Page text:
Chandra Sriram’s Fieldwork in Sierra Leone

Posted by: Elizabeth Rhoads

13th March 2014

In January 2014, Chandra Sriram conducted field research in Sierra Leone for the TJDI project.  She interviewed a range of governmental and nongovernmental actors, including government ministers, NGO leaders, academics, representatives of bilateral donors and international organizations.  She was joined for a portion of the research by Anja Mihr, co-director of the project.

While many of the findings require further analysis and interviews remain to be cleared, a number of preliminary observations are of interest.  First, the relevance of key transitional justice measures such as the Truth and Reconciliation Commission and the Special Court of Sierra Leone (SCSL) are rated more highly by those working on judicial reform than in the security sector.  Second, many observers are concerned that independence of the judicial sector is misunderstood by those within as freedom from oversight.  Third, that exclusion from participation in governance at all levels continues to be of concern for both marginalized groups and informed observers.  And finally, that while great advances have been made since the end of the conflict, grave concerns remain about the underlying grievances which helped to drive the conflict.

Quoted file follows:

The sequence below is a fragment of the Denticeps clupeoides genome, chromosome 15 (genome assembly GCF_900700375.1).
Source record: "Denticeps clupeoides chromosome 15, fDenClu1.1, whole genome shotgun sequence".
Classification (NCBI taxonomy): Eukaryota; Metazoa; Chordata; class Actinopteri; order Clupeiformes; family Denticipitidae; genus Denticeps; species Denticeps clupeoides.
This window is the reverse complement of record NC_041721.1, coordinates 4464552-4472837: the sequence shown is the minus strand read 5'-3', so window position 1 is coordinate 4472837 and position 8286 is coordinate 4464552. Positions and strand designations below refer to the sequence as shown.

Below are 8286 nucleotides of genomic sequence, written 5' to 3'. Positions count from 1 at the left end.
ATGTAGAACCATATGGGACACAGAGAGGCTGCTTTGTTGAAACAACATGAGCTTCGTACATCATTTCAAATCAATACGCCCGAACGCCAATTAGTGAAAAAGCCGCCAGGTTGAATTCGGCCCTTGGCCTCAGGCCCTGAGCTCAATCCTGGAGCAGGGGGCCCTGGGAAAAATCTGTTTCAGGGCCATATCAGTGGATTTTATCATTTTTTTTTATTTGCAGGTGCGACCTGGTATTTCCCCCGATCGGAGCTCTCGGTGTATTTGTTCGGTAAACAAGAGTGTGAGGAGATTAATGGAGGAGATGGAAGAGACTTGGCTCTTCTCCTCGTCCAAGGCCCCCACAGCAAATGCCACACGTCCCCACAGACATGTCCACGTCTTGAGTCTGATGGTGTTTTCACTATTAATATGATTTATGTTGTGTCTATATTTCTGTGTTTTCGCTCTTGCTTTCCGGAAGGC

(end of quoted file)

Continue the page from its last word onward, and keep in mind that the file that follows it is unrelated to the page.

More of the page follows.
Chandra Sriram also had the opportunity to observe the efforts to transform the site of the Special Court of Sierra Leone into a site for the Supreme Court of Sierra Leone, long-term prison facilities for women and children in the Sierra Leonean prison system, facilities for an international humanitarian law library, facilities for continuing victim and witness services for the SCSL and nascent witness services for the national judiciary, as well as the Sierra Leonean Peace Museum.

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Diorama in storage at the Peace Museum (above);

Entrance to the Special Court and Peace Museum (below)

 

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